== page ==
Mike D'Antoni, Steve Nash evolve
Return to Phoenix is a reminder of how distant the good old days have become
It took a few months for the magnitude of his decision to fully sink in, for Mike D'Antoni to understand everything he'd left behind when he left the Phoenix Suns for the New York Knicks in the spring of 2008.
He was frustrated, sure, with the Suns' sad playoff fates, with the way things ended and the way things were heading. But he should've waited a little while, taken a month to cool off, to think, to process, to heal from another painful playoff ending.
Because by leaving Phoenix, D'Antoni was really leaving Steve Nash and walking out on the closest thing to the perfect basketball marriage between coach and player the game has seen in decades.
In the five years since -- including this one, in which they've been awkwardly reunited with the Los Angeles Lakers -- D'Antoni has been trying to recapture some of that old Nash magic to no avail.
The Knicks had neither the talent nor the will to play as D'Antoni wanted them to. Now these Lakers have the opposite problem: too much talent and too much will to give D'Antoni's system a real shot.
It has been a painful process to watch, much less live through. Dante couldn't have written a journey into basketball hell as ugly as the one D'Antoni has lived through since leaving Nash.
But now, finally, they come home again. On Wednesday night, Nash will be in Phoenix for the first time since the Suns paid him the ultimate compliment by letting him finish his career on his own terms, even if it was with the Lakers.
Both Nash and D'Antoni are a little battered and broken from a season that has been too hard for a team this good. Both have recently come to an understanding that while it may never be the same as it was, it can still be OK.
The Lakers aren't really running D'Antoni's system right now -- not the way it was meant to be run. If you see glimpses of his old style, it's mostly when the Lakers' second unit is on the court.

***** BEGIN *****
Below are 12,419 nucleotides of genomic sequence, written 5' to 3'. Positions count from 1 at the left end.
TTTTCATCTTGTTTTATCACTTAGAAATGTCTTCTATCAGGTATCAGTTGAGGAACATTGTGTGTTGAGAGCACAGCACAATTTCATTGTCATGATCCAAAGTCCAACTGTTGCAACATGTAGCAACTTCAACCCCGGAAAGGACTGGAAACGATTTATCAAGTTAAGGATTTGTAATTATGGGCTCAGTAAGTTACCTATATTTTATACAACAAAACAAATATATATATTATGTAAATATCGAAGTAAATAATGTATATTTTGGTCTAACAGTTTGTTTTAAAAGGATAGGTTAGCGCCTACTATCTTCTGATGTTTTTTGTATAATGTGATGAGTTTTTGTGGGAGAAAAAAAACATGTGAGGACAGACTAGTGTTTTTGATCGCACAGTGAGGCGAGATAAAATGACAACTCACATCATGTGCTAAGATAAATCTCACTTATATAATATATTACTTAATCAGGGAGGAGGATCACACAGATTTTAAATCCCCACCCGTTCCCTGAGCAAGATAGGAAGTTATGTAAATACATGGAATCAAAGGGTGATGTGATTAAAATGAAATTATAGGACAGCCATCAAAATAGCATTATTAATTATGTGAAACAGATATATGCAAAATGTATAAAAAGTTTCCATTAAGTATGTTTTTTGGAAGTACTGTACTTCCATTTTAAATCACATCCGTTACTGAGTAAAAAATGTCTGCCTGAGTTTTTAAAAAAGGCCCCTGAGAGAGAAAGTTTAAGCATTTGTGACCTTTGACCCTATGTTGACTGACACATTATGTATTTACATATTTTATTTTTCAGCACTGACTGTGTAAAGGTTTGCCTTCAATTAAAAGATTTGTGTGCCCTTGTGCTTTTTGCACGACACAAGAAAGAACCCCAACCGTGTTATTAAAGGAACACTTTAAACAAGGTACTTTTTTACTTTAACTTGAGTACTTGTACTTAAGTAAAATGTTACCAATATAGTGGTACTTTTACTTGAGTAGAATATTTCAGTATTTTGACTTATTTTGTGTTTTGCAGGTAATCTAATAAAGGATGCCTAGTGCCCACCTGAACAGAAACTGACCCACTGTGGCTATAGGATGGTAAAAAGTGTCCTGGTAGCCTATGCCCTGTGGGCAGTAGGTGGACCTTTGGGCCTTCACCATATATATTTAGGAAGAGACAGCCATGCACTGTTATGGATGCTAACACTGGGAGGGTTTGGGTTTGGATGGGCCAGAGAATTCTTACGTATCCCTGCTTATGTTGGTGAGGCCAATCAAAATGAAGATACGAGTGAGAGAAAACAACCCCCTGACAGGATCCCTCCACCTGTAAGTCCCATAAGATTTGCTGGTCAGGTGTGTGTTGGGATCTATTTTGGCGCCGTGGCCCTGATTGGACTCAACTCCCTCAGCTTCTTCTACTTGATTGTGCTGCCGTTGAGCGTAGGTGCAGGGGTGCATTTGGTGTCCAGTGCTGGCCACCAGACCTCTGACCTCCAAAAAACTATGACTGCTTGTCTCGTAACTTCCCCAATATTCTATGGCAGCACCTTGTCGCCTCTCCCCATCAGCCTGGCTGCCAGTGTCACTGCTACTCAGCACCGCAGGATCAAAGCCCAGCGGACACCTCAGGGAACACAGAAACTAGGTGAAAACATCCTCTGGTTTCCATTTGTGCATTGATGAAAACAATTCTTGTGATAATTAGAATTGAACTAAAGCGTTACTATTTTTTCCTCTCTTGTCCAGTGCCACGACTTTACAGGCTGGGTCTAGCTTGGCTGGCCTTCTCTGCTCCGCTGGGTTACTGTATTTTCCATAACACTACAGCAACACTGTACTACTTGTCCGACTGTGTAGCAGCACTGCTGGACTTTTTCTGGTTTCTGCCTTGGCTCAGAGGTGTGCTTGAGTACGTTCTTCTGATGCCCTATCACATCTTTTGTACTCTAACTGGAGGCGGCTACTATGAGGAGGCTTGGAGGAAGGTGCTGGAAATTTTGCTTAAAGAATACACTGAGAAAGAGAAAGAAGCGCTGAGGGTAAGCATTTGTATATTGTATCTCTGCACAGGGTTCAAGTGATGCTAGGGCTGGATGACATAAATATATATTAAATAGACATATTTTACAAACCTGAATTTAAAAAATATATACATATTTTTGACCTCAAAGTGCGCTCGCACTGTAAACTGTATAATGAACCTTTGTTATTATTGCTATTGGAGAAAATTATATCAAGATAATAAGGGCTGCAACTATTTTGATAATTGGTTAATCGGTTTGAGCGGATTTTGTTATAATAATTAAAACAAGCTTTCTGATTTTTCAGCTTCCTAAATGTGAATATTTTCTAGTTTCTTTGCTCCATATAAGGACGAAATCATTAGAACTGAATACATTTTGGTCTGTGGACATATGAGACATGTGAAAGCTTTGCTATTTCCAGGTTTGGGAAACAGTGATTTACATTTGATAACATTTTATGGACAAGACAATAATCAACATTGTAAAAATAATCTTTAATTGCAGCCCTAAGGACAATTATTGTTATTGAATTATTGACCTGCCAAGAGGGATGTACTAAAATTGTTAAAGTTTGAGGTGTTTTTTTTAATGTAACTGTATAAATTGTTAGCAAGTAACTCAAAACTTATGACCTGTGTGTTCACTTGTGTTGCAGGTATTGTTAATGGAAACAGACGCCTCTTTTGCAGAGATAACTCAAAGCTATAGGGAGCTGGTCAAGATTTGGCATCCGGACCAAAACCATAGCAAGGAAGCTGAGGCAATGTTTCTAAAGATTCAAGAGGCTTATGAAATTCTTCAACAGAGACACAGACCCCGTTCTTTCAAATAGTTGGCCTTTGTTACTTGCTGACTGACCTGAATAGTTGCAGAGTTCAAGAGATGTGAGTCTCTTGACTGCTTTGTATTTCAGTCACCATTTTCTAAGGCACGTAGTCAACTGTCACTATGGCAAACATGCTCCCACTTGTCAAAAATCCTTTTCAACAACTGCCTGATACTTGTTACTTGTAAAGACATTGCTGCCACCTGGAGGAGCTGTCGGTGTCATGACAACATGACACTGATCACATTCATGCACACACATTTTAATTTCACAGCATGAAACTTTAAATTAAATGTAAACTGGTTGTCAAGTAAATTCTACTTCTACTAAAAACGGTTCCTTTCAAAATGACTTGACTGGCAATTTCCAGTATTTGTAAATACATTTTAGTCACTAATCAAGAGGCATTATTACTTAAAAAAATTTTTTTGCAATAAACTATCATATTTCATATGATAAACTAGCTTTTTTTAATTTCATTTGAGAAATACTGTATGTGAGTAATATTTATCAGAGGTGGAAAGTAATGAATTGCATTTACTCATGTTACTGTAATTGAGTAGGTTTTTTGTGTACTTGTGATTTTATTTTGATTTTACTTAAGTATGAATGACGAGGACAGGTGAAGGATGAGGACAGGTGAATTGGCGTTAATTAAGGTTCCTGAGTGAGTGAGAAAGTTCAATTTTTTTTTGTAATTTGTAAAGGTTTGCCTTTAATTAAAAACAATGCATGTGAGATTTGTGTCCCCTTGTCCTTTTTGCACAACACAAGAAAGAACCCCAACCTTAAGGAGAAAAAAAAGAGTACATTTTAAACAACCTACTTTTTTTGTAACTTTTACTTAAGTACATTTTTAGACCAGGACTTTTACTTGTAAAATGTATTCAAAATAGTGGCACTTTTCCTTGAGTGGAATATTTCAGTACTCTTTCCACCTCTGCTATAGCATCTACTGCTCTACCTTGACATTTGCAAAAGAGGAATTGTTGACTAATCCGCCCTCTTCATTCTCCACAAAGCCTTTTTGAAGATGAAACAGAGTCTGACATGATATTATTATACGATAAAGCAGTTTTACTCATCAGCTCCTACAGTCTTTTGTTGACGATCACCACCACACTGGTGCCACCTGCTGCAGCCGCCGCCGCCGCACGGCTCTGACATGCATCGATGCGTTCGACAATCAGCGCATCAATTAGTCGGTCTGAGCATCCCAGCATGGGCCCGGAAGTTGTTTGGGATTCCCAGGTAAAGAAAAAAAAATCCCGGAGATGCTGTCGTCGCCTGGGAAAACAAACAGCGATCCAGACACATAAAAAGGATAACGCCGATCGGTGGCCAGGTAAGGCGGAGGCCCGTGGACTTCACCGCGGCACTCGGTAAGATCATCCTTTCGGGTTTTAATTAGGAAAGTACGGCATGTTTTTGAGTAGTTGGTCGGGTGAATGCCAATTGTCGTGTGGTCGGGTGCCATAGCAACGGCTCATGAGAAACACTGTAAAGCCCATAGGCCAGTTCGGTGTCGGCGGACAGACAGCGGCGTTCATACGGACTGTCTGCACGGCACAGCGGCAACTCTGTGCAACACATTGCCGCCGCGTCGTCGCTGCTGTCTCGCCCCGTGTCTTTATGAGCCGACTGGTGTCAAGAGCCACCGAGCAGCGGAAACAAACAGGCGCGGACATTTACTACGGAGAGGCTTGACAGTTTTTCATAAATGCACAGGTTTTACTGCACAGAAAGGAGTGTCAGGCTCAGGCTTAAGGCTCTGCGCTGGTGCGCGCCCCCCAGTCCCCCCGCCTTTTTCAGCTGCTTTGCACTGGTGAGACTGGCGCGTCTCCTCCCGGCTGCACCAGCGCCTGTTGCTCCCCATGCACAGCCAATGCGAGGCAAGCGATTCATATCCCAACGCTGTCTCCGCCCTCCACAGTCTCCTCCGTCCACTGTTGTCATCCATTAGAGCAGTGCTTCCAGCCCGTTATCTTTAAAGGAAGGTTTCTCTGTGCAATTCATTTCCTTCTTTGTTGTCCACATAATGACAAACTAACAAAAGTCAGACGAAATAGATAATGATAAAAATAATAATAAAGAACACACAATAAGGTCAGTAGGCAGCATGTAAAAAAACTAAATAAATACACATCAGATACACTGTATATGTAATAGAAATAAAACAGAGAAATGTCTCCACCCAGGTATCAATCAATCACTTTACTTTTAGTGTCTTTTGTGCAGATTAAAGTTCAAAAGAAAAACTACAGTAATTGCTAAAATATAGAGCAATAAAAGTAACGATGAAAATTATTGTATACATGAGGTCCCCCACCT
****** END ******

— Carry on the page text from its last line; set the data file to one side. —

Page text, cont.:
The starters, the four future Hall of Famers, aren't even running it in spirit, even with Nash at the helm. The Lakers might occasionally space the floor as D'Antoni likes, but they don't run or gun or have nearly as much fun as his old Suns teams did.
"We don't really have a system," D'Antoni said. "We play basketball. ... But it doesn't matter. Once you have a chemistry among your players, and they're all happy with their roles and they play hard, it's 'Who has the talent?' And we have the talent. So now it's coming out."
It's come out over a three-game win streak that has breathed some life back into a team and a franchise that was on the verge of imploding just a week ago.
It's come out, because if the players didn't all start to bend, the team was simply going to break apart.
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For his part, Nash has taken the changes in stride. Kobe Bryant is handling the ball more than he is these days. When Bryant is facilitating, Nash becomes more of a spot-up shooter. He's a deadly marksman, of course, but he's so much more than that as a basketball player, it almost seems wasteful to use him in this way.
For now, and for as long as this style of play translates into wins, he's happy to oblige. In fact, a lot of these changes were borne out of late-night conversations between Nash, Bryant and D'Antoni.